Martial Arts


Martial Arts essentially holds three stances: 1. The circle; adaptation of energy. 2. The triangle; pro-activeness of energy. 3. and the square; stillness of energy.

All forms of Martial Arts are birthed by Dragon Energy. This dance of primal instincts develops into styles of expression. Each style is intrinsically linked to a source of power within the wisdom that Dragons virtuously uphold. Every style of Dragon dance is what encompasses the various known styles of Martial Arts.

A Warrior is akin to a physician; the greatest warrior is always the one who prevents the conflict before it even begins to occur. The battle is fought in the mind, and only when that fails does physical Martial Arts take over.

You fight your reflection.

Question: What are your thoughts when facing an opponent?
Bruce: There is no opponent.
Question: Why is that?
Bruce: Because the word ”l” does not exist.

A good fight should be like a small play… but played seriously. When the opponent expands, l contract. When he contracts, l expand. And when there is an opportunity… l do not hit… it hits all by itself (shows his fist).

Any technique, however worthy and desirable, becomes a disease when the mind is obsessed with it.

– Bruce Lee.

The highest technique is to have no technique. My technique is a result of your technique; my movement is a result of your movement.

A good Martial Artist does not oppose force or give way completely. He is pliable as a spring; he is the complement and not the opposition to his opponent’s strength. He has no technique; he makes his opponent’s technique his technique. He has no design; he makes opportunity his design.

One should not respond to circumstance with artificial and “wooden” pre-arrangement. Your action should be like the immediacy of a shadow adapting to its moving object. Your task is simply to complete the other half of the oneness spontaneously.

In combat, spontaneity rules; rote performance of technique perishes.

– Bruce Lee.

In Martial Arts, one does not accumulate but eliminate. It is not daily increase but daily decrease. The height of cultivation always runs to simplicity.

Before I studied the art, a punch to me was just like a punch, a kick just like a kick. After I learned the art, a punch was no longer a punch, a kick no longer a kick. Now that I’ve understood the art, a punch is just like a punch, a kick just like a kick. The height of cultivation is really nothing special. It is merely simplicity; the ability to express the utmost with the minimum. It is the halfway cultivation that leads to ornamentation. Jeet Kune-Do is basically a sophisticated fighting style stripped to its essentials.

Art is the expression of the self. The more complicated and restricted the method, the less the opportunity for expression of one’s original sense of freedom. Though they play an important role in the early stage, the techniques should not be too mechanical, complex or restrictive. If we cling blindly to them, we shall eventually become bound by their limitations. Remember, you are expressing the techniques and not doing the techniques. If somebody attacks you, your response is not Technique No.1, Stance No. 2, Section 4, Paragraph 5. Instead you simply move in like sound and echo, without any deliberation. It is as though when I call you, you answer me, or when I throw you something, you catch it. It’s as simple as that – no fuss, no mess. In other words, when someone grabs you, punch him. To me a lot of this fancy stuff is not functional.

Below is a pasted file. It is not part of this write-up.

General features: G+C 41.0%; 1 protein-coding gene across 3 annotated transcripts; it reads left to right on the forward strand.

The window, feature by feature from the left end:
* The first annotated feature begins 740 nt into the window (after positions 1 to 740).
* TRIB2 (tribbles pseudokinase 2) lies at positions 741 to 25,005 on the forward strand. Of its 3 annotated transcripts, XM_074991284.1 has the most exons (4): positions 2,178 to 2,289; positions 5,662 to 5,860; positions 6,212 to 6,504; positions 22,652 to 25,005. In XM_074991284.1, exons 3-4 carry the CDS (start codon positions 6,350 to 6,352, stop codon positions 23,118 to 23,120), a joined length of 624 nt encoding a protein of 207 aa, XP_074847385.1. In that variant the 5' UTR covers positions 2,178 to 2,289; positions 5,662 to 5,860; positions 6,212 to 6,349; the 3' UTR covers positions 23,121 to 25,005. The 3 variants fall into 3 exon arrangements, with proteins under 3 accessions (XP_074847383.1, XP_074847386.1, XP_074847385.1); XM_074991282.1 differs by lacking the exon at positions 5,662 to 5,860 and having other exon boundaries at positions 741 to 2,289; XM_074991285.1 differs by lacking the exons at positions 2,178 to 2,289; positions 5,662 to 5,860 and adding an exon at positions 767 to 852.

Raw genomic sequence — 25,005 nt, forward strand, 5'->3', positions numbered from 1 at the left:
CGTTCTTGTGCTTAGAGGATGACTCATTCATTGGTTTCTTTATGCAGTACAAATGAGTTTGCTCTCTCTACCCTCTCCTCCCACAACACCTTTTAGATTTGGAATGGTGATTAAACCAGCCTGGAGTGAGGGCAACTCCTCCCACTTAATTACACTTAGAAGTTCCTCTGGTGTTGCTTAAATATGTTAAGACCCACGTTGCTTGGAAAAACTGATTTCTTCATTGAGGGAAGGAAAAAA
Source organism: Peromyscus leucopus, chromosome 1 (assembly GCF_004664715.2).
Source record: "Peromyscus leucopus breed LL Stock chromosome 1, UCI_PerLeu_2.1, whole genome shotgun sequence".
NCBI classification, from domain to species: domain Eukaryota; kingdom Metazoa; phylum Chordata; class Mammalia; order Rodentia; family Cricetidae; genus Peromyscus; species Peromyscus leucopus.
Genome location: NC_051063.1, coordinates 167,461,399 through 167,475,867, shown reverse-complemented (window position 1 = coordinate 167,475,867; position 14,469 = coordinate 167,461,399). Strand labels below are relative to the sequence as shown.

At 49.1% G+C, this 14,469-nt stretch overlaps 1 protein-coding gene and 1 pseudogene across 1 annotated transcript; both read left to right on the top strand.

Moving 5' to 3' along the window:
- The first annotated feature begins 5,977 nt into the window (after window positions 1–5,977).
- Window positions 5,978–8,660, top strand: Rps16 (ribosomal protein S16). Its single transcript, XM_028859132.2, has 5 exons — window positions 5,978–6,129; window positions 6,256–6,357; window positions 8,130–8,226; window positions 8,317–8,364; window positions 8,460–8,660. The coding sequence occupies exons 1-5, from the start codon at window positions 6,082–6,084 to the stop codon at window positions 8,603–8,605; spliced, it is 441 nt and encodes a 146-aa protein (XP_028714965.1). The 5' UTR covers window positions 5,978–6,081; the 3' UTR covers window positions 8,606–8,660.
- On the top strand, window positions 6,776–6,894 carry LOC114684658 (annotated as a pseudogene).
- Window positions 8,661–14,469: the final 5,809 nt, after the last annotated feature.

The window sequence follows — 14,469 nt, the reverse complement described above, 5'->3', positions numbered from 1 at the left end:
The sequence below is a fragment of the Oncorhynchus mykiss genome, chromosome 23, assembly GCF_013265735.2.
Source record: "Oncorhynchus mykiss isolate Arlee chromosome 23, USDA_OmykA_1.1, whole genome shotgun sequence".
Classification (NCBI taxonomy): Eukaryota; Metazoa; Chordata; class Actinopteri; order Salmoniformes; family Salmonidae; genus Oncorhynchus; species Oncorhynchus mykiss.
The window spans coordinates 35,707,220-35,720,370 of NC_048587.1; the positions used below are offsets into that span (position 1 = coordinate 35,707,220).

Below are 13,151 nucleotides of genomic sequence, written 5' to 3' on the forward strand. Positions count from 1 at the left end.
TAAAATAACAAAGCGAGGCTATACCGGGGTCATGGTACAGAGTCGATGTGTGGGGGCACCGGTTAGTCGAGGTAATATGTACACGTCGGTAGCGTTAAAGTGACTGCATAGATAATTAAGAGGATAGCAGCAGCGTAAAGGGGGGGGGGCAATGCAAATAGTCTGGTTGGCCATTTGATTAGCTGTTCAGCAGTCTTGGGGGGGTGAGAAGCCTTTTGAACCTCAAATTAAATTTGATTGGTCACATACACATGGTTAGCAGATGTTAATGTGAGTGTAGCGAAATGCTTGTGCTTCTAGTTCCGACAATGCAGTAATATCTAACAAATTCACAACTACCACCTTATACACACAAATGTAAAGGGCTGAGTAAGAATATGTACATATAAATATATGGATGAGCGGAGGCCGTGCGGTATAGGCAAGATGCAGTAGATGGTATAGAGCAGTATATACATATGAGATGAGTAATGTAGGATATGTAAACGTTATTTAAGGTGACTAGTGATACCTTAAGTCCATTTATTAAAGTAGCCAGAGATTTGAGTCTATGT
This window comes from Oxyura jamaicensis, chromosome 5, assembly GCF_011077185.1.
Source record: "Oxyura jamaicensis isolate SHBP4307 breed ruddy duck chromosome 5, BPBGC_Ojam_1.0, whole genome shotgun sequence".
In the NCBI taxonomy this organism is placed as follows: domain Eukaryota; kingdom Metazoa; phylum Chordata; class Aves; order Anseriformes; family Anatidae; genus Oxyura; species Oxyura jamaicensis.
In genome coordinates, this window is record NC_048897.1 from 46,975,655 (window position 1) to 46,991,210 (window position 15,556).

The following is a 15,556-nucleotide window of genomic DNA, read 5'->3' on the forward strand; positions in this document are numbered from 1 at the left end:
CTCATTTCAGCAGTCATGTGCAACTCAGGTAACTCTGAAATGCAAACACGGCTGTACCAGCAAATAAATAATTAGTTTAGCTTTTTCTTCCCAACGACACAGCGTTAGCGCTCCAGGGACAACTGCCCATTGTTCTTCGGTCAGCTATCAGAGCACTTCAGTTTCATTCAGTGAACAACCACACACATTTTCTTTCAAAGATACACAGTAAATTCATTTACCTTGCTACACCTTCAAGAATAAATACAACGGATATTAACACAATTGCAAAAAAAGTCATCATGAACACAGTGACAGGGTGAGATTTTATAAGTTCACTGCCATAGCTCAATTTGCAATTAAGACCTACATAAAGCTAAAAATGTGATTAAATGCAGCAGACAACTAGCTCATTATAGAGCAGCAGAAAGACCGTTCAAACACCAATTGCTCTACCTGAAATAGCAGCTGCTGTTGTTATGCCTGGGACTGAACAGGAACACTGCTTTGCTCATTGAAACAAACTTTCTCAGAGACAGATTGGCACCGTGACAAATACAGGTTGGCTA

A martial artist who drills exclusively to a set pattern of combat is losing his freedom. He is actually becoming a slave to a choice pattern and feels that the pattern is the real thing. It leads to stagnation because the way of combat is never based on personal choice and fancies, but constantly changes from moment to moment, and the disappointed combatant will soon find out that his ‘choice routine’ lacks pliability. There must be a ‘being’ instead of a ‘doing’ in training. One must be free. Instead of complexity of form, there should be simplicity of expression.

To me, the extraordinary aspect of martial arts lies in its simplicity. The easy way is also the right way, and martial arts is nothing at all special; the closer to the true way of martial arts, the less wastage of expression there is.

In building a statue, a sculptor doesn’t keep adding clay to his subject. Actually, he keeps chiselling away at the inessentials until the truth of its creation is revealed without obstructions. Thus, contrary to other styles, being wise in Jeet Kune-Do doesn’t mean adding more; it means to minimize, in other words to hack away the unessential.

It is not daily increase but daily decrease; hack away the unessential.

– Bruce Lee.

Advertisements

~ by revolutionwithin on December 27, 2009.

One Response to “Martial Arts”

  1. Nice post! Lots of wisdom here from Mr. Lee!

Leave a Reply

Fill in your details below or click an icon to log in:

WordPress.com Logo

You are commenting using your WordPress.com account. Log Out / Change )

Twitter picture

You are commenting using your Twitter account. Log Out / Change )

Facebook photo

You are commenting using your Facebook account. Log Out / Change )

Google+ photo

You are commenting using your Google+ account. Log Out / Change )

Connecting to %s

 
%d bloggers like this: